Good luck!
posted by mskyle at 1:03 PM on March 11, 2011 [1 favorite]


Empress has it right.

My experience, in hopes that adding to the chorus will help you guys feel better --

I've had a couple of abnormal pap smears. The typical next step is to do a colposcopy and/or cervical biopsy (in other words, if they see anything relevant in the colposcopy, they will biopsy it right then and there rather than have her come back for a separate visit).

The first time I had an abnormal pap, my doctor didn't see anything worth biopsying in the colposcopy. Yay! This was especially great since it was the first time that I'd had any bad health news in this way, so I got all that OMG IT HAS TO BE CANCER I AM GOING TO DIE stuff out of my system and yet there were no really scary health outcomes.

A couple years later I had another abnormal pap. This time there were cells to biopsy. A cervical biopsy hurts, and there is usually some spotting for a day or so afterwards. They will give her a tremendous phone book of a pad to wear. Thankfully, however, my biopsy came back negative - the cells were not cancerous.

There is a very good chance that these abnormal results are ultimately meaningless for your wife, and that even if there is anything for you guys to be concerned about, it wouldn't be for years and years down the road. At this point, the name of the game is following her doctor's advice and generally keeping up with her reproductive health so that anything that eventually becomes cancerous* can be caught very early on.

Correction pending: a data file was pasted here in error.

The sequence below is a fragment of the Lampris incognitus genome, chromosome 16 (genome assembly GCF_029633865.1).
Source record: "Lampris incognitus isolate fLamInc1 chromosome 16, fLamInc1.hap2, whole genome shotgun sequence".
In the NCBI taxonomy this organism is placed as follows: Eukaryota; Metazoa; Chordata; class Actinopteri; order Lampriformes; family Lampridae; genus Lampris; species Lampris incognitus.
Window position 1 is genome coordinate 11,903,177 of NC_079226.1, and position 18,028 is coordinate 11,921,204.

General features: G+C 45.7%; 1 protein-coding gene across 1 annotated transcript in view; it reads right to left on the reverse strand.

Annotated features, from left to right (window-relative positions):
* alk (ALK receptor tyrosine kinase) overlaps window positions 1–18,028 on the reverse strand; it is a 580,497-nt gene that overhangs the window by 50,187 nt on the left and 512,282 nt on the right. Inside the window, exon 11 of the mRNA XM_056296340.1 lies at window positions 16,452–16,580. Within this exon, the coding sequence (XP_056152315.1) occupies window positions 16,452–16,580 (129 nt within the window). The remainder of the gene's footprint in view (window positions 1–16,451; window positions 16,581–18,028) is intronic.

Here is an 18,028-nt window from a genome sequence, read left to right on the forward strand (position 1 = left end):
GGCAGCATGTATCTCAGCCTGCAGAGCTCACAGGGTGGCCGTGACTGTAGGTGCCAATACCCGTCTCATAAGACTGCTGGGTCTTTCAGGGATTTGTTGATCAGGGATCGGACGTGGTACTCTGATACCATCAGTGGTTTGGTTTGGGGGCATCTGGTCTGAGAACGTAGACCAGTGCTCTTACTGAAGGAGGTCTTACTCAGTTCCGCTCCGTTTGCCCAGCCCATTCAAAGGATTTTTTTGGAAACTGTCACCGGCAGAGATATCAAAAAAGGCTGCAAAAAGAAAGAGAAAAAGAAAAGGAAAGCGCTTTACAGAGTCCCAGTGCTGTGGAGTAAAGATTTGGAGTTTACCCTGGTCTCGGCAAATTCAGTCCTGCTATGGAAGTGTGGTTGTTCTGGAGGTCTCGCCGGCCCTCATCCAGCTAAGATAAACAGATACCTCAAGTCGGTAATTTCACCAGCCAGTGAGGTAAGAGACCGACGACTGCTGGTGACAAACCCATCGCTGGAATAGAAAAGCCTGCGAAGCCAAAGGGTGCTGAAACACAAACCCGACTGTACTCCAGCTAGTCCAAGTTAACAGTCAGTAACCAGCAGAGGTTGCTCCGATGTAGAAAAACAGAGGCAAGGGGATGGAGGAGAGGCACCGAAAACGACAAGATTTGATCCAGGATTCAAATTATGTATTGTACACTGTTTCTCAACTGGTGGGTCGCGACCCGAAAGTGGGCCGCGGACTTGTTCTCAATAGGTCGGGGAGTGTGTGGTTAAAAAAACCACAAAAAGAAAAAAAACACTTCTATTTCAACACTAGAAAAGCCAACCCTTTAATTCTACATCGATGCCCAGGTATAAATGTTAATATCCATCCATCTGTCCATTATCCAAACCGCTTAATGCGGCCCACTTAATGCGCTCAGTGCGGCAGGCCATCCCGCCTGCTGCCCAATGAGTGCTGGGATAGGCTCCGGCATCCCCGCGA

*From what I understand from my doctor, too, abnormal cells do not always equal cancer. This is important to realize to avoid going down some slippery mental slope where one abnormal pap means that eventually you're going to end up with cervical cancer. It doesn't really work that way.
posted by Sara C. at 1:58 PM on March 11, 2011


I don't think it's possible to overemphasize the importance of the phrase "undetermined significance" yet. What that means is that the exam was inconclusive. This is cause for getting more tests done, but it is not immediate cause for alarm. It could be a sign of something terrible, but it could also be a sign of something completely benign or even just a glitch in the testing process.

Continue to work with your doctor on this and don't freak out until he/she actually has something to tell you.
posted by valkyryn at 4:28 PM on March 11, 2011


As everyone else said, follow up, but don't worry until you're sure there's something to worry about. I've had a number of abnormal pap smears, and though it was squamous rather than glandular, it's not come to anything yet. Don't ignore the fact that it could, of course-- that's why we have these screenings. But odds are that even if something is amiss, you will have caught it soon enough to make it much less life-threatening than it otherwise would have been.
posted by Because at 4:32 AM on March 12, 2011